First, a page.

Court Compels Arbitration Based on Email Exchange Between Counsel

An email exchange between counsel that discusses potential resolution alternatives and reflects an agreement to mediate and arbitrate can establish an enforceable arbitration agreement, says the Delaware Court of Chancery. In Gomes v. Karnell, the court held that a valid agreement to arbitrate can exist when the terms are discussed and agreed pursuant to counsels' email communications.

Dispute Leads to a Binding Email Exchange
Gomes involves three members of a Delaware LLC and a dispute over whether a valid arbitration agreement existed. The members, Gomes and two brothers, Ian and Jeremi Karnell, launched several businesses together, including PTT Capital, LLC and Montext, LLC. Shortly after the formation of Montext, disputes arose regarding the ownership of a web-based platform connected to Montext.

Counsel for both sides discussed potential dispute resolution processes. Gomes' counsel wrote an email to the Karnells' counsel titled "Agreement to mediate and arbitrate." That email read, in part, "[t]his will memorialize our agreement as how to move this matter forward." The email also explained that the parties agreed to mediate their disputes and stated that "[t]he parties further agree that if an impasse is declared by the mediator, the parties will immediately initiate the binding process in an effort to resolve these disputes." The Karnells' counsel responded that he was "happy to call this an agreement on the core point of mediating/arbitrating in lieu of litigation." In a subsequent email, the Karnells' counsel reiterated the enforceability of the parties' agreement to mediate and arbitrate.

The parties operated under the arbitration agreement that their counsel had reached. The parties selected a mediator, set a date for mediation, agreed to the scope of mediation, and engaged in limited discovery. Gomes then canceled the mediation days before it was scheduled to begin and filed a complaint against the Karnells, PTT, and Montext alleging breach of fiduciary duty, breach of the PTT LLC agreement, and various other claims.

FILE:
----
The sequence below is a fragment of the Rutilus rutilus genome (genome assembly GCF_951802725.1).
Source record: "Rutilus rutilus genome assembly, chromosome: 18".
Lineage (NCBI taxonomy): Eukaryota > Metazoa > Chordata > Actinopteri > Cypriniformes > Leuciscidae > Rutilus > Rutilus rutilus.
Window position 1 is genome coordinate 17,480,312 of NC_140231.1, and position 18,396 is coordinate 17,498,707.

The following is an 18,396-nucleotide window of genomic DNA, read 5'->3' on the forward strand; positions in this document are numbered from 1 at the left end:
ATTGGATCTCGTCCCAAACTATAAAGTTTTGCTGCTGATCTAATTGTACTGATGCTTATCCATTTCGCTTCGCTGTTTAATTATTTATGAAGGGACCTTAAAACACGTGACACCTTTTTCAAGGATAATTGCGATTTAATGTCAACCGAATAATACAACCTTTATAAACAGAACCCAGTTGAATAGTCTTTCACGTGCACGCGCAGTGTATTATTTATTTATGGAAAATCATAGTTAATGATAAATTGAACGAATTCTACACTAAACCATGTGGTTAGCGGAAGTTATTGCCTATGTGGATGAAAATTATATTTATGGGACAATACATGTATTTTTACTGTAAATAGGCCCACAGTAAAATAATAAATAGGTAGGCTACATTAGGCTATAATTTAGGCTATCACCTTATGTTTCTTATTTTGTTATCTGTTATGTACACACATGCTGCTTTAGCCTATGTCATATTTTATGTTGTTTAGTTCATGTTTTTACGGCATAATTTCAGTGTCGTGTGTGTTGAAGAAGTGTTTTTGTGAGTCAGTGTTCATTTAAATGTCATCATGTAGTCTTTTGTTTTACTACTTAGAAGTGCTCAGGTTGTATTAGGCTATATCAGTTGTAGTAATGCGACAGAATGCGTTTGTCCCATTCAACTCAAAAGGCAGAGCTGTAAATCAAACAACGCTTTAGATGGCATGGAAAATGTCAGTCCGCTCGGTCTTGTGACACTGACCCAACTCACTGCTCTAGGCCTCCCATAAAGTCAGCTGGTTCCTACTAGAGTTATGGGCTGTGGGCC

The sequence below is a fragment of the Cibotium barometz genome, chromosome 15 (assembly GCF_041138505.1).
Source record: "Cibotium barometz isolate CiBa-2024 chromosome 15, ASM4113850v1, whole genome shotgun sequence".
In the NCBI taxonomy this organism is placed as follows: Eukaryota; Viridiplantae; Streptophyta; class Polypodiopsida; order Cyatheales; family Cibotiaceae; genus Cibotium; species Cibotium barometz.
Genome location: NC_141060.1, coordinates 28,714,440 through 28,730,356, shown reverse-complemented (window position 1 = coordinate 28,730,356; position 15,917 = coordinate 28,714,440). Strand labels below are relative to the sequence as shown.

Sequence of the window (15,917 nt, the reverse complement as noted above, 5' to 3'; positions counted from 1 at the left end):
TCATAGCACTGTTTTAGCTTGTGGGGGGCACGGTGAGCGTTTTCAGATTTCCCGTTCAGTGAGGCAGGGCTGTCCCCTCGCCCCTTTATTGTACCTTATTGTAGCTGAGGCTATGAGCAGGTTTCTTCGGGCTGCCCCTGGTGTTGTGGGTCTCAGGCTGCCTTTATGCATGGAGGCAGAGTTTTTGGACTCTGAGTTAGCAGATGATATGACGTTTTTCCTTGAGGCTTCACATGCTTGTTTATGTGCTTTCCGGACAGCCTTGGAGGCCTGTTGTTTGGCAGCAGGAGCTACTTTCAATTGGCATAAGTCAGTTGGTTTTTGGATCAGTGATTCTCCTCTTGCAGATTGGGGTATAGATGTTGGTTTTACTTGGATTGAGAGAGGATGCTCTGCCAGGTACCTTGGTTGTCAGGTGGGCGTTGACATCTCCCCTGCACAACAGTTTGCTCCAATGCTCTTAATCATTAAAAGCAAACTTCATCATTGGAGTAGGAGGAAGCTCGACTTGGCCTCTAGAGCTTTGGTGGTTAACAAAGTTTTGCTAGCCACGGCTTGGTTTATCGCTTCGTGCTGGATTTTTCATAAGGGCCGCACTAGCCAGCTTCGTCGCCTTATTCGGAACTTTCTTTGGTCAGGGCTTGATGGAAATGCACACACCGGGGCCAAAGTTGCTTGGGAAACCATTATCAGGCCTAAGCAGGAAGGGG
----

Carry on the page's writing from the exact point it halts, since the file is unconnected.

The defendants, including the Karnells, filed a motion to dismiss for lack of subject matter jurisdiction and to compel arbitration under the arbitration agreement established through counsels' email exchange. Gomes opposed that motion, arguing that the email communications about arbitration omitted certain essential terms and should not be considered final.

Court Finds a Valid Arbitration Agreement
The court held that the email communications between the parties' counsel constituted an enforceable arbitration agreement because it was a valid contract between the parties. The court explained that under Delaware law, a valid agreement exists when (1) parties intended the contract to bind them, (2) the terms of the contract are sufficiently definite, and (3) the parties exchange legal consideration. The court concluded that the Karnells' counsel expressed unconditional commitment because he accepted Gomes' counsel's proposal without altering any of its terms. The court highlighted that all essential terms of a contract to arbitrate were present: The emails established the scope of arbitration, when the arbitration was to occur, and the parties to the arbitration.

The court also found that because the email exchange established a contract to arbitrate involving interstate commerce, the Federal Arbitration Act governs. Thus, the terms that were missing, such as the identity and means of selecting an arbitrator, are dictated by the FAA and are not essential to the contract. The court granted the defendants' motion to compel arbitration as to Gomes' claims for breach of fiduciary duty, breach of the PTT LLC agreement, certain other claims, but stayed Gomes' dissolution claim pending the outcome of the arbitration.

Contract Law Principles Apply to Emails
Section leaders view this decision as a reminder that a court will enforce an arbitration agreement if one exists, even in the form of an email exchange between counsel. "This case illustrates that you do not need a 10-page arbitration clause to have an enforceable obligation to arbitrate," declares Harout J. Samra, Miami, FL, cochair of the ABA Section of Litigation's Alternative Dispute Resolution Committee.

This decision also directs practitioners to take caution in what they write. "I think one lesson of the case is that lawyers can bind their clients to arbitration provisions and that statements made in email matter," warns Mitchell L. Marinello, Chicago, IL, vice chair of the Alternative Dispute Resolution Committee. "Parties entering into arbitration agreements should be aware of the legal context. Virtually every state has an arbitration law, many of which include default or gap-filling provisions that may apply in the absence of an agreement of the parties," says Samra.

 

Onika K. Williams is an associate editor for Litigation News.

 


Keywords: arbitration, mediation, contract, Federal Arbitration Act

 

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